I’ve lost my mojo….
I have heard this so many times, and I’ve felt like this plenty, even amongst all the events I complete, I still lose it. But does it really matter? What does it really mean? Throughout this blog I’m going to talk about what I believe Mojo is, why we lose it, and what you can do to find it again.
What is Mojo?
This phrase was clearly popularised by Austin Powers, and refers to his sexual influence over others. I’m sure when people write about this in running forums they aren’t thinking about their sexual influence. I thought the best way to discover what Mojo really means I would take a quick look at the Dictionary definition:
Cambridge say it is a quality that attracts people to you and makes you successful and full of energy.
Let’s ignore the term from African-American culture for a bag or charm, as that’s not what I’m looking for, and focus a bit more about this definition. The Austin Powers attraction is clearly covered by the definition, but also there is this energy.
You know this feeling, when everything is going well, you are smashing PB’s, you are just enjoying your running and even when it’s tough it’s just going well. Every time I Pace I try to fill everyone with energy.
If we are having fun, if we are full of energy, then running just feels so much easier. I enjoy running, and so do most people who run. I embrace motivation and take inspiration from those around me, having a good time makes running fun.
But sometimes it doesn’t feel this way, sometimes it gets hard. We fall out of love with running, we get into a slump of missing runs, and everything feels like an effort. You feel like you will never improve, you feel like you are getting worse. You feel lethargic and have no desire to run… what’s going on, where has your mojo gone?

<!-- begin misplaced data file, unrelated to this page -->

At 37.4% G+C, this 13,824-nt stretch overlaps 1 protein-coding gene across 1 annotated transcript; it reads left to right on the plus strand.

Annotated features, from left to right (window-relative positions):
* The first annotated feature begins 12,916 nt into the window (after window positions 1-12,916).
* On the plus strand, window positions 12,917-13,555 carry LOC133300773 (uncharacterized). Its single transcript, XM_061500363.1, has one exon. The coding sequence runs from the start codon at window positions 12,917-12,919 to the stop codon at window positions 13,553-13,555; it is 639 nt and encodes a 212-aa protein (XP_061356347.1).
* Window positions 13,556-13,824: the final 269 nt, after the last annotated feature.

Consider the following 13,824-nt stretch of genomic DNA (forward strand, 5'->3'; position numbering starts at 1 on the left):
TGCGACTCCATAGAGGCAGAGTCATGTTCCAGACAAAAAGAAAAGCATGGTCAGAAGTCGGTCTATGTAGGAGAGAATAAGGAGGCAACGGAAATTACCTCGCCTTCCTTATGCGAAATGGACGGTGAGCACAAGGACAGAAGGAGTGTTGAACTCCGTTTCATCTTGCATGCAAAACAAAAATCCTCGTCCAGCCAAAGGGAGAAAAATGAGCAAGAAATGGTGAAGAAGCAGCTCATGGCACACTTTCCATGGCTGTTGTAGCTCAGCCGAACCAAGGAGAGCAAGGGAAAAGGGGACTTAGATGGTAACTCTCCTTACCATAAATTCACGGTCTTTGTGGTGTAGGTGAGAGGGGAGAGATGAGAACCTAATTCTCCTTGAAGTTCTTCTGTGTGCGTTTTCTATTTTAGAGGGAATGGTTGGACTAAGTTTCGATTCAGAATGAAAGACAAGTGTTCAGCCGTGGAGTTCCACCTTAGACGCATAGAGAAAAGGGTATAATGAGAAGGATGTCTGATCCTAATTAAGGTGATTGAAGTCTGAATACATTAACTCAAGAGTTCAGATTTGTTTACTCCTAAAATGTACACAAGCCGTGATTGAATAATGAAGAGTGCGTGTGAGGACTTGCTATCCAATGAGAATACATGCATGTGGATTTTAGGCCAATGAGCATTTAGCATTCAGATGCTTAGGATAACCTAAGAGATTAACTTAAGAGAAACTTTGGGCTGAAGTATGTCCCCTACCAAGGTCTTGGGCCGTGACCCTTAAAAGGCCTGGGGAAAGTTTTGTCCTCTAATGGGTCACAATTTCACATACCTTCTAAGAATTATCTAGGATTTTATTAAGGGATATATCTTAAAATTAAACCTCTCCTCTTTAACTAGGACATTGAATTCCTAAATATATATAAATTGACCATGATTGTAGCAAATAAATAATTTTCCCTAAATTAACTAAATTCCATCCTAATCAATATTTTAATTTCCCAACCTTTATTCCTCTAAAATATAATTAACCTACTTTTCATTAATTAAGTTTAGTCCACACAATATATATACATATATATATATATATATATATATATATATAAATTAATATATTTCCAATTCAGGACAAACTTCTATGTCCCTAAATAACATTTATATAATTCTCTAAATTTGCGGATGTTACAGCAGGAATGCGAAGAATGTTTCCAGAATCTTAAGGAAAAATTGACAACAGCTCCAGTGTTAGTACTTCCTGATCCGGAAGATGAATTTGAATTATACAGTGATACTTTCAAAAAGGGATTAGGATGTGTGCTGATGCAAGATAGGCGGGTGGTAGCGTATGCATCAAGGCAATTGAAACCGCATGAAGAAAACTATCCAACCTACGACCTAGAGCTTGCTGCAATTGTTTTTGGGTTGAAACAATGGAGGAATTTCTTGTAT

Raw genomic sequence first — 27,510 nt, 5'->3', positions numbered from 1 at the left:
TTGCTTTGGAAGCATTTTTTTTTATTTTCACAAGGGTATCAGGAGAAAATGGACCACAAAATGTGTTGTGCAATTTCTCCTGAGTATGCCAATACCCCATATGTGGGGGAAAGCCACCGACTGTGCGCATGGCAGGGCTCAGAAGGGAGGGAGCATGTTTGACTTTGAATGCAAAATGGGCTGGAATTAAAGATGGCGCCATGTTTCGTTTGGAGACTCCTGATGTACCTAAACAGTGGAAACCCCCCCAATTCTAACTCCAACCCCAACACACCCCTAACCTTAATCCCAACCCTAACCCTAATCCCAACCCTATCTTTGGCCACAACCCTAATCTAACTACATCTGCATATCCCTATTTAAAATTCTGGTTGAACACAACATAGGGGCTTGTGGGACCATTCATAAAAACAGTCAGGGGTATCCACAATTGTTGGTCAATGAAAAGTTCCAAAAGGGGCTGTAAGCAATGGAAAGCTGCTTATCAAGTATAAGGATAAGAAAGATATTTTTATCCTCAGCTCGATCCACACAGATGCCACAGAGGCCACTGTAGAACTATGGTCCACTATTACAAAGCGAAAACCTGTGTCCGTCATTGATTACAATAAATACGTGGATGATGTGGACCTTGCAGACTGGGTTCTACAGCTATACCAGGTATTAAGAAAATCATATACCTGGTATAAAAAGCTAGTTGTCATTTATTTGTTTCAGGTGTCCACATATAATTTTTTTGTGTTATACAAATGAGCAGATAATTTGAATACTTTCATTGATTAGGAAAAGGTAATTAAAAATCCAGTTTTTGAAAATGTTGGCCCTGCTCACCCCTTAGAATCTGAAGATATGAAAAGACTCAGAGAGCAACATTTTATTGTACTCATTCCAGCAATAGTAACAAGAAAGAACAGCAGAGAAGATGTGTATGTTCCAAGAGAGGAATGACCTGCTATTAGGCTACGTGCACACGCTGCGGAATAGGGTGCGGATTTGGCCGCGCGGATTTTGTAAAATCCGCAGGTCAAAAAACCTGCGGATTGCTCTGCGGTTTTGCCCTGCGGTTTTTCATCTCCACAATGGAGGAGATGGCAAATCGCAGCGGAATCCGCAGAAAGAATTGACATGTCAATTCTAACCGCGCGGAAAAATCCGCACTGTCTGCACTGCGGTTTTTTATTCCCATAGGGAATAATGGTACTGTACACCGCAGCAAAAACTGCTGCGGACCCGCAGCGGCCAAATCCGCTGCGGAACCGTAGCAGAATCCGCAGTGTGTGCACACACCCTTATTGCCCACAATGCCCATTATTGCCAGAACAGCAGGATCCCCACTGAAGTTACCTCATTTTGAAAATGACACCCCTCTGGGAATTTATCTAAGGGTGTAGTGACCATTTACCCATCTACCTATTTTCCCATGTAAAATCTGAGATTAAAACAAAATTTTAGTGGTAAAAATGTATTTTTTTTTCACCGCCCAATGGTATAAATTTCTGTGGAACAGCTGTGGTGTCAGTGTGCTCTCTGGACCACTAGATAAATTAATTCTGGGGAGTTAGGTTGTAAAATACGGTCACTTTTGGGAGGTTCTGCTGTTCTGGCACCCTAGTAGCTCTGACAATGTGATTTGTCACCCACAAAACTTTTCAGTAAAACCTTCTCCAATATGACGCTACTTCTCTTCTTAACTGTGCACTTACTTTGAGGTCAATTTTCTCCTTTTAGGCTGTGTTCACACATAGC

Where is my Mojo? And how do I get it back?
Your Mojo hasn’t gone anywhere, it’s a state of mind, it’s a feeling. The real question you have to ask yourself is why has your mojo gone? It’s not always obvious why you have lost your mojo, but often you can work it out. Here are some thoughts as to why you may have lost your Mojo:
Finished a big event:
Whenever you have a big target you work towards, whether short or long term, it’s natural to have a slump when it’s over. The bigger your target, something that is different to your norm, and the longer your training, the more likely you are to get this slump. I felt this way after my Ironman. Many feel this way after training for a marathon. If you have done couch to 5k, when you get to 5k, what then?
It is all too easy to reach your goal and then just stop. Physically you are likely to feel tired, all the adrenaline will be gone and suddenly you may feel down, depressed even.
The best way to tackle this feeling is to book another challenge. Having something to work towards is often a great fix to this feeling. It recreates the motivation that you will have just lost and can be all that is needed to refocus you.
Received an Injury:
Sometimes it is hard to admit when we have an injury. This can lead to an awful loss of enthusiasm which can lead to the loss of running. It is important to listen to your body, and regardless what plan you are on, an extra rest day or week does not do any harm. Looking after yourself is far more important to trying to push yourself when injury is near.
Other times injury puts you out of running for a longer period of time. I sprained my ankle at the end of 2015, and it was potentially enough to put me out for a long time. This is one of the easiest ways to lose mojo and can feel terrible as a runner. Now there are some injuries that what I am about to say doesn’t apply, but always ask yourself, what can you do?
When I injured myself I asked myself whether I was going to let it put me out, or use it as an opportunity. I then decided to enter an Ironman. I replaced my running with some cycling and swimming and my determination changed this negative into an opportunity, I kept my mojo.